Germany embarked on Energiewende in 2010 with the goal of eventually making Germany independent of fossil fuels. The idea was to phase out oil, coal, and natural gas to allow for drastic reductions in carbon dioxide emissions. Since 2009, Germany has spent over a hundred billion euros on solar and wind energy, but carbon dioxide emissions did not decline over that period. In fact, they have risen by about 2 percent. The financial obligations from the expansion of wind and solar energy will continue to burden taxpayers for another two decades and will end-up costing German consumers around 550 billion euros.
In 2017, Germany’s energy consumption was fueled primarily by fossil fuels (79 percent). Renewables including hydroelectric power provided 15 percent and nuclear energy 5 percent. Despite the generating sector providing just about one-fifth of Germany’s total energy consumption, it was targeted to phase out its fossil fuel generating capacity under Energiewende. When the tsunami hit Japan in 2011, Germany decided to phase out its nuclear power first despite the unlikelihood of a similar disaster hitting Germany. Germany’s nuclear generation has declined by 56 percent since it reached its peak in 2001. Germany’s nuclear plants are to be shut down by 2022 and its coal-fired plants are to be closed by 2030.
Germany backs up its wind and solar units with coal-fired and natural gas-fired generation. Germany has 36 billion metric tons of coal reserves and produces domestically about half the coal it consumes. Despite its desire to reduce carbon dioxide emissions, Germany is bulldozing centuries-old villages and displacing their residents to make way for open-pit brown coal (lignite) mines. Having very few reserves of natural gas, it imports natural gas by pipeline with over half of it coming from Russia. Germany is Europe’s biggest natural gas consumer, and its demand is expected to rise by about 1 percent over the next five years as it phases out its nuclear fleet.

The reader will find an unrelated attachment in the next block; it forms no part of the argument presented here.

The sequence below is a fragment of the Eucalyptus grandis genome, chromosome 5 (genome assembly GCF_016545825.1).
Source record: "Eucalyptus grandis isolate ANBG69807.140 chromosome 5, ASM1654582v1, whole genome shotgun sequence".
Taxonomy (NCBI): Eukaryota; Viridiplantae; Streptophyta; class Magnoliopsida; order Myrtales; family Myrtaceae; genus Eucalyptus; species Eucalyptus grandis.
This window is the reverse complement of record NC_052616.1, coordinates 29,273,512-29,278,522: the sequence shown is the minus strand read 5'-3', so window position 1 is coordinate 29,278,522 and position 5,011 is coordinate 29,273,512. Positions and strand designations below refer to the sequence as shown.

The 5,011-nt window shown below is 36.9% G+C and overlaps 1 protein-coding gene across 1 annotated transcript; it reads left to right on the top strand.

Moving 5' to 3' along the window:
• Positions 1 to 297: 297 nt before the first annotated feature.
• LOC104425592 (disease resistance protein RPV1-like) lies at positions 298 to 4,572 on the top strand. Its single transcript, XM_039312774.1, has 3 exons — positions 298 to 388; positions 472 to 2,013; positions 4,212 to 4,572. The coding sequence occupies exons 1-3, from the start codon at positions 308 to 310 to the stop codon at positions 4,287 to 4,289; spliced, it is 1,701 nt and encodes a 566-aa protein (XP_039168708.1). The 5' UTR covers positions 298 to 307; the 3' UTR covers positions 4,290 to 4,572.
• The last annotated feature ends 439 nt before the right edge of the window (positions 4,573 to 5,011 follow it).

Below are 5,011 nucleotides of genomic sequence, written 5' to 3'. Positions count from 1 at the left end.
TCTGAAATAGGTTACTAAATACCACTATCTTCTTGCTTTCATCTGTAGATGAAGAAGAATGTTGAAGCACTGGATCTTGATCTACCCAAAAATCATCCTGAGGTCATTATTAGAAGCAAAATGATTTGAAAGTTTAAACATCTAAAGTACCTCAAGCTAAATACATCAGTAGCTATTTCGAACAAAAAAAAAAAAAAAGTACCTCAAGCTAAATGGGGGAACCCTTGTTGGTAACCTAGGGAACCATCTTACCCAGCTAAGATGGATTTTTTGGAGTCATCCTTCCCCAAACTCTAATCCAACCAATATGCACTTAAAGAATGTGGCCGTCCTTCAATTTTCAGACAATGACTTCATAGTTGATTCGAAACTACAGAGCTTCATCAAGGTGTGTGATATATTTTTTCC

A new natural gas pipeline, the Nord Stream 2, is a 1,200-kilometer (746-mile) proposed pipeline, which would connect the Ust-Luga area near Saint Petersburg with Greifswald in northeastern Germany. It is expected to be operational by late 2019. It would run across the Baltic Sea, basically following the route of the pre-existing Nord Stream 1 pipeline, which became operational in 2011, and bypassing central and eastern European countries such as Poland. It would carry up to 55 billion cubic meters (1.942 trillion cubic feet) of natural gas per year, allowing Germany to effectively double the amount of gas it imports from Russia. In 2017, Germany used a record 53 billion cubic meters of Russian gas, which made up about 40 percent of Germany’s total gas consumption. The pipeline would allow Russia to be able to directly deliver gas to Germany, making it easier for the Russian government to shut off existing pipelines leading through Eastern Europe.
Russian energy company Gazprom is the sole shareholder of the Nord Stream 2, the company in charge of implementing the €9.5 billion ($11.1 billion) project. Gazprom is covering half of the cost with the rest being financed by five western companies: ENGIE, OMV, Royal Dutch Shell, Uniper, and Wintershall, who have extended the repayment period until 2035.